I suspect this will be the last DeLillo I read. (Though Cronenberg’s film of Cosmopolis was interesting.)

The Unfoldment – Neil Kramer

Autodidact spiritualist gives his take on what is happening. Interesting in that it grapples with the modern world as a whole – politics, economics, conspiracy, spiritual malaise – and the forces that keep us down, locked into a false model of reality, as well as providing a relatively functional take on personal spiritual development. Interesting, would probably speak to a younger generation raised on internet research and weird documentaries (and how freaky is it to say that!) Bought it on the strength of this fantastic interview he did on Occult of Personality, which from my perspective remains much meatier and more interesting than the book.

The Sheltering Sky – Paul Bowles

Wow. Paul Bowles is an amazingly talented writer. His grasp of the nuance of human interaction is startlingly precise. Here again, Morocco looms – almost the major character – as an intoxicating and alien otherworld, one which has shaped and inspired so many writers (Gysin, Burroughs, Shah.) Sort of an existential horror novel, the bleakness and meaningless and loneliness of existence writ large; when love is all that holds us together, what happens when that love frays? Who are we? What are we? An extraordinary, beautiful and disquieting book.

The Sheltering Sky is probably better than his later novel Let It Come Down. And I wrote a song about Let It Come Down. Both, along with his short story A Distant Episode, have the same arc; entering into an alien landscape and utterly losing oneself with nightmarish consequences.

The Fool: The Jersey Devil – Andrew Mayer

Novella in beta, so probably shouldn’t comment on it, just logging for my own records.

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Have also been reading a bunch of short stories from various collections.

Review: American Hustle

OK, so I saw this based on seeing the posters before going away to the burn, and on some idiosyncratic vibing decided it was what I should see on returning. I went in knowing nothing but say three images and the name, and then the projectionist telling us right before screening that it was up for like 10 Oscars, to which I was like huh.

Here goes.

What a waste of talent. There are some pretty good actors doing pretty good work in the service of a story which does not need telling and has no content worth imparting. It creates emotion in the viewer and does nothing with it. All this film has to tell us is that people are scum who look out for themselves, and occasionally their friends and loved ones. It is long, feels longer than it is, and then stops abruptly. Walking away, it just seemed to have no point. An empty and confusing experience of cultural production. Distraction and glitz. Will doubtless win big at the Oscars.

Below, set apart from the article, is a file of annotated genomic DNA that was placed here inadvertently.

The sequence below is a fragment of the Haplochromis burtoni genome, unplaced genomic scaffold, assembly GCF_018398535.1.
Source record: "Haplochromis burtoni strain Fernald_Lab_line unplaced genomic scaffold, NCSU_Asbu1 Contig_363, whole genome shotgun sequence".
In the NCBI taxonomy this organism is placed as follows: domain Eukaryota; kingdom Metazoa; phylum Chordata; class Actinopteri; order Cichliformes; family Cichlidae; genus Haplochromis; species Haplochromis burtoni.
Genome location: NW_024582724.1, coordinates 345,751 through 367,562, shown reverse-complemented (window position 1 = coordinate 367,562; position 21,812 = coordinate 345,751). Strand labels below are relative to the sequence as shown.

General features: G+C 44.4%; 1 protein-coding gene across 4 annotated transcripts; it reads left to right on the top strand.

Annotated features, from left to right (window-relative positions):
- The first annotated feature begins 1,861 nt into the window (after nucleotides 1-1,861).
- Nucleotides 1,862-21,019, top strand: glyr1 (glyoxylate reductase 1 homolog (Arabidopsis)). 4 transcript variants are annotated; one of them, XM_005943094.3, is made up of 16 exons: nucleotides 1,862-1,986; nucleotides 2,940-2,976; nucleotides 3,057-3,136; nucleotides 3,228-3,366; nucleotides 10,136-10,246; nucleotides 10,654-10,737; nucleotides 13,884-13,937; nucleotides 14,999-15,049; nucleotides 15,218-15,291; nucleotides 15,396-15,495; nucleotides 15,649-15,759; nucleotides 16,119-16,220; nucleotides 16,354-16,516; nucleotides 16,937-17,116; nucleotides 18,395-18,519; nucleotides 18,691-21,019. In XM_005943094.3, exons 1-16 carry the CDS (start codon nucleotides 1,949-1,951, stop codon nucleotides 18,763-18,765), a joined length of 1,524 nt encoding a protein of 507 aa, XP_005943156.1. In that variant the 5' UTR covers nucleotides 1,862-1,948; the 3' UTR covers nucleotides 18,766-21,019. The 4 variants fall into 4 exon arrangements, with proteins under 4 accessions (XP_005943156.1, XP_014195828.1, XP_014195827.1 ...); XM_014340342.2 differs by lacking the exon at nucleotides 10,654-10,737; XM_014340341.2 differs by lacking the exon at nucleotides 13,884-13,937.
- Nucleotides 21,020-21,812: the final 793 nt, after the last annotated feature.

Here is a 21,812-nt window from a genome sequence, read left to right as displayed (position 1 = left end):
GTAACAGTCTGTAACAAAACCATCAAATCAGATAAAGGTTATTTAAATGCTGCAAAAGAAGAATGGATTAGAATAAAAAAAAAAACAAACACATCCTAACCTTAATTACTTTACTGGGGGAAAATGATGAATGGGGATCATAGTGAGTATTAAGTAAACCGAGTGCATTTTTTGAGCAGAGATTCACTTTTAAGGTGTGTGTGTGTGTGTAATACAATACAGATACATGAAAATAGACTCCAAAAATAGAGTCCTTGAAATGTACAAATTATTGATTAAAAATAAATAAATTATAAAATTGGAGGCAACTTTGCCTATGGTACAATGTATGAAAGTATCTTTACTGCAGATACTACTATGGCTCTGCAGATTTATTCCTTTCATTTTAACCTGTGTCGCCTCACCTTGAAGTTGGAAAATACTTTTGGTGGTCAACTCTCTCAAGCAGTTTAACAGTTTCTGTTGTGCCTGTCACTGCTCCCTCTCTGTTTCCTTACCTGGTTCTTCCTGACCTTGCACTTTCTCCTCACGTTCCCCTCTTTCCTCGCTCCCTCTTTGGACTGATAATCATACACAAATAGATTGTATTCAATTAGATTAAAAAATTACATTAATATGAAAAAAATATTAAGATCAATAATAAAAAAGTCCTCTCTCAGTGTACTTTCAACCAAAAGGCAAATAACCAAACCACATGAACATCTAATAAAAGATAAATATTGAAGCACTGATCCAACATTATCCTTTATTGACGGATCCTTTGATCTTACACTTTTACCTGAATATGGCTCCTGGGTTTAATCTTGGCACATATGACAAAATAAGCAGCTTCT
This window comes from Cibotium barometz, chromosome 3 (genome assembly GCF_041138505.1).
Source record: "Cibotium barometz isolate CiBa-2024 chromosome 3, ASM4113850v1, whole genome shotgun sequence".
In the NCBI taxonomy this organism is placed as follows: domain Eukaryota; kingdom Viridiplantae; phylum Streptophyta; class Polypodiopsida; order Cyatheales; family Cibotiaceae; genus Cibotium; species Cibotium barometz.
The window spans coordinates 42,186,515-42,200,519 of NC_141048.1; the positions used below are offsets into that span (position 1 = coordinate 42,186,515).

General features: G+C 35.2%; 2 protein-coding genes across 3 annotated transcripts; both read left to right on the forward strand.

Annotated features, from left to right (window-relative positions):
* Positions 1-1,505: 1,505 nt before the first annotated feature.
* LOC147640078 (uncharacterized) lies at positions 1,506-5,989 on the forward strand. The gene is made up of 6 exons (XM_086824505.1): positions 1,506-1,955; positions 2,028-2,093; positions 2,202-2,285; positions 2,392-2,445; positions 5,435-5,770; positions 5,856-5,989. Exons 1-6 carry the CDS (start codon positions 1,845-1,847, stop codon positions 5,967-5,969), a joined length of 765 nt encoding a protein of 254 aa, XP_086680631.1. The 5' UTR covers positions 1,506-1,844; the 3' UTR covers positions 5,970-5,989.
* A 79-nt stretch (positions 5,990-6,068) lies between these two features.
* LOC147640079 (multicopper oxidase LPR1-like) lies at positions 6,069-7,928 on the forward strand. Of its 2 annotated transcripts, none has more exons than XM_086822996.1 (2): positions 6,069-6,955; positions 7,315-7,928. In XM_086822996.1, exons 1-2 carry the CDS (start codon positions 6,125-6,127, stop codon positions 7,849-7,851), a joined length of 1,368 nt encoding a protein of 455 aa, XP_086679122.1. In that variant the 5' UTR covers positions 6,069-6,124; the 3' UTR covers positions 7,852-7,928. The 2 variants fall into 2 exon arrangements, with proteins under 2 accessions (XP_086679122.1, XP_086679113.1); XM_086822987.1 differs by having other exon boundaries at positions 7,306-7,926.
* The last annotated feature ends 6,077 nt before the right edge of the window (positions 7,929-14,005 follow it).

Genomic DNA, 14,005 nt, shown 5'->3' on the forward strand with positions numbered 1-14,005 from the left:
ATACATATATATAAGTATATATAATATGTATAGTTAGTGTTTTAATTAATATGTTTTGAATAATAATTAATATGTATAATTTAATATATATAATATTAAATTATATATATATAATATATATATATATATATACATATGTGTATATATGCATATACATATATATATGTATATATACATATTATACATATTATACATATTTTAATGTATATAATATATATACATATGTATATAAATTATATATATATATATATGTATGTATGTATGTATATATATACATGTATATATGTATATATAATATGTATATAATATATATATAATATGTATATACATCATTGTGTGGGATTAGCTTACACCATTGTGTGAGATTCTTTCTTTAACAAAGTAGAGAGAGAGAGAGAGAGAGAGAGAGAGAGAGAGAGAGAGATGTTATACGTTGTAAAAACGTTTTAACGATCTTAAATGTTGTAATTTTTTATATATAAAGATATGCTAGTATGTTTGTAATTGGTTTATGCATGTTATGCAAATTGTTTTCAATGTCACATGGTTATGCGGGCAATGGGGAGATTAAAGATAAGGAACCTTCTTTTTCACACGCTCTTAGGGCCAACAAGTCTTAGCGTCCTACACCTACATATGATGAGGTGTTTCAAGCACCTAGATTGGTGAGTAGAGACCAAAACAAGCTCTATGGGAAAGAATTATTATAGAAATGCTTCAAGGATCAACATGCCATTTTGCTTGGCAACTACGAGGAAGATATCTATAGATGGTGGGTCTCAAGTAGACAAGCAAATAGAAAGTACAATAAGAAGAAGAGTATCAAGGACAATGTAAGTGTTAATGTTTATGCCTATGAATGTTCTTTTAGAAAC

Disconnect – block tracking scripts

 

This tool is pretty neat – Disconnect – basically it blocks invisible tracking scripts and advertising scripts and other junk. Combined with adblocker, it makes for a smoother internet. You can also use it to search on Google without them tracking your searches. (It was created by an ex-Google employee.) It is a wee bit fascinating watching which sites track you the most, too, as it tells you the number of scripts etc it is blocking, and often where they come from.

A simple way to fight back a little in the online privacy wars.

top 3′s of 2013

 

…or a half assed year in review just while it occurs to me off the top of my head and before they crop up everywhere; I am pretty culturally out of sync so this will be stuff I encountered this year maybe rather than was definitely released this year.

 

Film

1. The Act of Killing

Perhaps the most astounding, powerful and indescribable documentary – and film in general – I have ever seen. Reviewed back here. Incredible. See it.

2. War Witch (Rebelle)

Phenomenal film about a young girl forced into becoming a child soldier in Africa. And then it goes deeply weird, entering another magical yet completely grounded African reality. Wonderful, intense, bizarre.

3. John Dies at the End

Ridiculous amounts of fun from Don Coscarelli. Not actually sure when this came out but I saw it early this year. Really really fun. Reviewed back here.

 

TV

1. John From Cincinnati

Stoner surfer mystic madness. Possibly the best thing ever. Ten episodes of sheer joy. See it.

2. I think Game of Thrones is the only other thing I have watched.

 

Books

Ouch. Now this will be challenging. These are probably the three that have stayed with me and formed the basis of multiple conversations.

1. Exterminate All the Brutes – Sven Lindqvist

Incredible and unsettling account of the Western colonial expansion and genocide of Africa; and so much more. Reviewed in detail here.

2. The God Problem – Howard Bloom

Bloom is perhaps the most multidisciplinary genius thinker out there, and this is his magnum opus; a synthesis of human exploration and insight into the nature of the universe and its workings, told as a rollicking story through a historical anthropological historical scientific humanistic philosophical biological conceptual &c blend, with remarkable verve and vigour. Epic learnings.

3. Lee Kuan Yew: The Grand Master Speaks

Singapore’s eminent respected genius leader’s take on pretty much everything that matters about the current state of play in world affairs. An absolute masterclass in what is going on, from someone who knows all the key decision makers, and has been wildly successful at negotiating power at the highest levels for forty years, all in under 200 pages.

 

Music

1. 3 Organic Experiences – Aglaia

Ambient. Lush. Beautiful.

2. Ambiant Otaku – Tetsu Inoue

Ambient. Serene. Beautiful.

3. Toucan Stubbs.

Don’t know that they have released anything. Most interesting live act in Wellington at the moment. Multi-instrumentalist folk duo doing… things. Live. Wonderful things, in strange places.